Conclusion: In amnesic MCI, short-term (1 year) prognosis of progression to dementia relates strongly to baseline markers of neurodegeneration, with the AD signature MRI biomarker of cortical thickness performing the best among MRI and CSF markers studied here. Longer-term (3 year) prognosis in these individuals was better predicted by a marker indicative of brain amyloid. Prediction of time-to-event in a survival model was predicted by the combination of these biomarkers. These results provide further support for emerging models of the temporal relationship of pathophysiologic events in AD and demonstrate the utility of these biomarkers at the prodromal stage of the illness.

No MeSH data available.


Related in: MedlinePlus

Values for the AD signature cortical thickness and CSF amyloid-β for each of the three MCI subgroups based on outcome (stable over 3 years, 3-year converters, and 1-year converters). The mean values for CSF amyloid-β are lower in both groups of converters than in stable MCI (left), while the values for AD signature index of cortical thickness are lower in the 1-year converters than in the other two groups (right; all values shown are Z scores derived from the normative values of controls and bars represent statistically significant comparisons).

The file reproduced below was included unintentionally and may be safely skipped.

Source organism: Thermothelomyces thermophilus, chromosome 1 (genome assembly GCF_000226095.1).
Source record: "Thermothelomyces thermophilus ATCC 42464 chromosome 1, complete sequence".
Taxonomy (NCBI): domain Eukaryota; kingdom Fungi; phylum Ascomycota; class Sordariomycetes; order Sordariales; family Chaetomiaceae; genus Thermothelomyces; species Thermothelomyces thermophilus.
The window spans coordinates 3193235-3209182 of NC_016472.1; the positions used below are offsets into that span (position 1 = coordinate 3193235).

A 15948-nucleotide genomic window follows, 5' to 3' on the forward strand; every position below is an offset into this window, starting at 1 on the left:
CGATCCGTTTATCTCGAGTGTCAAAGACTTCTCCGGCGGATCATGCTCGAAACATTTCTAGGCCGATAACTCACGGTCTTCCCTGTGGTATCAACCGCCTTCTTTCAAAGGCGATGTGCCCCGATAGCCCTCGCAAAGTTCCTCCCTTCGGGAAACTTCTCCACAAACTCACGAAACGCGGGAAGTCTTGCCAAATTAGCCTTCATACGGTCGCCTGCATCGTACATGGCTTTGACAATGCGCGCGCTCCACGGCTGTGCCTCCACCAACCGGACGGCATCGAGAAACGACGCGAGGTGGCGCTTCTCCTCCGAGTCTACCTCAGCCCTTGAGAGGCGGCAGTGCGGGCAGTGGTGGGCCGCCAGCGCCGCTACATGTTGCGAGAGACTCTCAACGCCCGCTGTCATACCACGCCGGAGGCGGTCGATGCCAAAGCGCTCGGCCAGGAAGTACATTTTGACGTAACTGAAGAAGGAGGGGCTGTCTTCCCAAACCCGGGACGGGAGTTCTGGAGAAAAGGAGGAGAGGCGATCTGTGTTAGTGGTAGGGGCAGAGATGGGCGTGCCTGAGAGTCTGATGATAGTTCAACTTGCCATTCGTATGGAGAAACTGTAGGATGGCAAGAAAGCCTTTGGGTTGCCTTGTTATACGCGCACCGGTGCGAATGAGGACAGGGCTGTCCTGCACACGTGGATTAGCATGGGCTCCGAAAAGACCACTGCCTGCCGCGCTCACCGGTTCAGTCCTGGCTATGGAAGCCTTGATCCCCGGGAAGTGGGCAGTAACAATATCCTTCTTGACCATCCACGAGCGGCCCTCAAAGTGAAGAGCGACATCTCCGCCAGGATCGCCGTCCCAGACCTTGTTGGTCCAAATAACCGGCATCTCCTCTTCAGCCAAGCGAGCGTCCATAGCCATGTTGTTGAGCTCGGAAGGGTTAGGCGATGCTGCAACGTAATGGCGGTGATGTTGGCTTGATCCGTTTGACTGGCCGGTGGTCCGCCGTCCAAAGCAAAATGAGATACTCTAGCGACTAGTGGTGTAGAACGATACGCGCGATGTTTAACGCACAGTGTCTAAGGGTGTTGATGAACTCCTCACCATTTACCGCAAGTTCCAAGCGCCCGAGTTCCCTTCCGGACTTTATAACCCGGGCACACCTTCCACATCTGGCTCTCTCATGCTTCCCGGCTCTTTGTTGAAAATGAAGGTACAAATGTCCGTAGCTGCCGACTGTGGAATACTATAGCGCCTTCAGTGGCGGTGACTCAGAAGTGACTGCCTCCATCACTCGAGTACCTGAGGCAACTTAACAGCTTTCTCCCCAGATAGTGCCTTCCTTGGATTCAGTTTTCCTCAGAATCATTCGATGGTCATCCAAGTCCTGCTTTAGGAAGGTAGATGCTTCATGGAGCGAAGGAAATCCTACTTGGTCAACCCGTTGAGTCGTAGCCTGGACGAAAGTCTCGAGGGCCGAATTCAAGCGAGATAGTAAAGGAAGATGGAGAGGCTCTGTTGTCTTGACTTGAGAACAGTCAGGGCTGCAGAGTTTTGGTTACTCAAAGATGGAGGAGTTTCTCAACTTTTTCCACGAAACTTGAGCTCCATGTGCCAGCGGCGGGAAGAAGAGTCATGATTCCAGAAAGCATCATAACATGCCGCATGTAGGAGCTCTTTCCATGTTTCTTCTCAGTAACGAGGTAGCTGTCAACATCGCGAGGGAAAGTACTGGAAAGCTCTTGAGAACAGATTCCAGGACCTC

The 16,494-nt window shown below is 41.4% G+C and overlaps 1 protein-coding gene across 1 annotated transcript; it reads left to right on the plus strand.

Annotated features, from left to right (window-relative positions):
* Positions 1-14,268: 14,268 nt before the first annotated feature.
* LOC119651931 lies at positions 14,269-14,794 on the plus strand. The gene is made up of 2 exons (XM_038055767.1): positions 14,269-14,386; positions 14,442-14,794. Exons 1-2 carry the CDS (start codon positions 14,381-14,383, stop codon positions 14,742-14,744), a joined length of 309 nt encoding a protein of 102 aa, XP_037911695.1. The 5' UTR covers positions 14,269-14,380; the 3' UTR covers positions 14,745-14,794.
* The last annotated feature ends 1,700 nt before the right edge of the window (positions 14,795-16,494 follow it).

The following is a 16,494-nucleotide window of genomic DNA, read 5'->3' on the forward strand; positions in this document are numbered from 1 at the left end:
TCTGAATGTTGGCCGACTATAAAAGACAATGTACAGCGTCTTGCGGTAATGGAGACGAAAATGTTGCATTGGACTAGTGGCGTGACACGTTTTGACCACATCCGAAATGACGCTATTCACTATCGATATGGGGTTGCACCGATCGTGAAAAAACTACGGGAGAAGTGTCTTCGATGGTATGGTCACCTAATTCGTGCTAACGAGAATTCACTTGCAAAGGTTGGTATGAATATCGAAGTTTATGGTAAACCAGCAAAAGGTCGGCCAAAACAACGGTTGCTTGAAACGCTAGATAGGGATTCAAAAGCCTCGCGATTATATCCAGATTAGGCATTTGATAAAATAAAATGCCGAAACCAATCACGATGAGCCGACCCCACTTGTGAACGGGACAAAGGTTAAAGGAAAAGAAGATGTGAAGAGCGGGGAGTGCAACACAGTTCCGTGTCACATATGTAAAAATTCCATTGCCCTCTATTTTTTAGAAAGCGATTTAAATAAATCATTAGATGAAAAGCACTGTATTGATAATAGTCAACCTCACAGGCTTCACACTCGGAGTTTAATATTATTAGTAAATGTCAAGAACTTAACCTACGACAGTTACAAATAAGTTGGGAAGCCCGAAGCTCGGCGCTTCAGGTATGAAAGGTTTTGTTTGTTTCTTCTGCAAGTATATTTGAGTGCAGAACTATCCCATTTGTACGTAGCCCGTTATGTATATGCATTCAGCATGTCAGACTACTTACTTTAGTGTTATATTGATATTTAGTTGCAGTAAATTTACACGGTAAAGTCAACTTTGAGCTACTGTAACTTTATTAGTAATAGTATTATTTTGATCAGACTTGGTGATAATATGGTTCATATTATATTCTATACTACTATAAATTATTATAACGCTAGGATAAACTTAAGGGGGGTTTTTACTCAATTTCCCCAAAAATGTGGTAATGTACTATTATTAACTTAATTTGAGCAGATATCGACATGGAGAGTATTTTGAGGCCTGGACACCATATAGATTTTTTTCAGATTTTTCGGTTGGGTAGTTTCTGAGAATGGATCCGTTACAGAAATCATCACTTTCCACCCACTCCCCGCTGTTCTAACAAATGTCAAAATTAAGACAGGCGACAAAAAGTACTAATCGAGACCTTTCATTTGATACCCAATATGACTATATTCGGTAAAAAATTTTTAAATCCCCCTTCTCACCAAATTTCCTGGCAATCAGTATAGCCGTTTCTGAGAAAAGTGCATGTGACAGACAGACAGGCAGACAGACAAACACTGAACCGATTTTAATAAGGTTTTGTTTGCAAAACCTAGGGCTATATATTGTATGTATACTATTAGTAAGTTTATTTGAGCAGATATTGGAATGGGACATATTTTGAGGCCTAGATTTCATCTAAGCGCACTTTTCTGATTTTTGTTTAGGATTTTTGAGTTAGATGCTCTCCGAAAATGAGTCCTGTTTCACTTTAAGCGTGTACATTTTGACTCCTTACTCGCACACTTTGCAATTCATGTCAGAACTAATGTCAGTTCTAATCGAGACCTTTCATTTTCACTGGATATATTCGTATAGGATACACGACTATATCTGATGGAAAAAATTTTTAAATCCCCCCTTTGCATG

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Figure 2: Values for the AD signature cortical thickness and CSF amyloid-β for each of the three MCI subgroups based on outcome (stable over 3 years, 3-year converters, and 1-year converters). The mean values for CSF amyloid-β are lower in both groups of converters than in stable MCI (left), while the values for AD signature index of cortical thickness are lower in the 1-year converters than in the other two groups (right; all values shown are Z scores derived from the normative values of controls and bars represent statistically significant comparisons).

Mentions: Figure 2 depicts the values for the AD signature cortical thickness MRI marker and CSF amyloid-β for each of the three MCI subgroups based on outcome (stable over 3 years, 3-year converters who did not convert by year 1, and 1-year converters). The mean values for CSF amyloid-β are lower in both groups of converters than in stable MCI (1-year: p < 0.05; 3-year: p < 0.01), but there is no difference based on year of conversion (p > 0.3). Alternatively, values for AD signature cortical thickness are lower for both groups of converters than the stable group (1-year: p < 0.001; 3-year: p = 0.05), but also for the 1-year converters compared to the 3-year converters (p < 0.05; all values shown are Z scores derived from the normative values of controls).


Biomarker-based prediction of progression in MCI: Comparison of AD signature and hippocampal volume with spinal fluid amyloid-β and tau.

Dickerson BC, Wolk DA, Alzheimer's Disease Neuroimaging Initiati - Front Aging Neurosci (2013)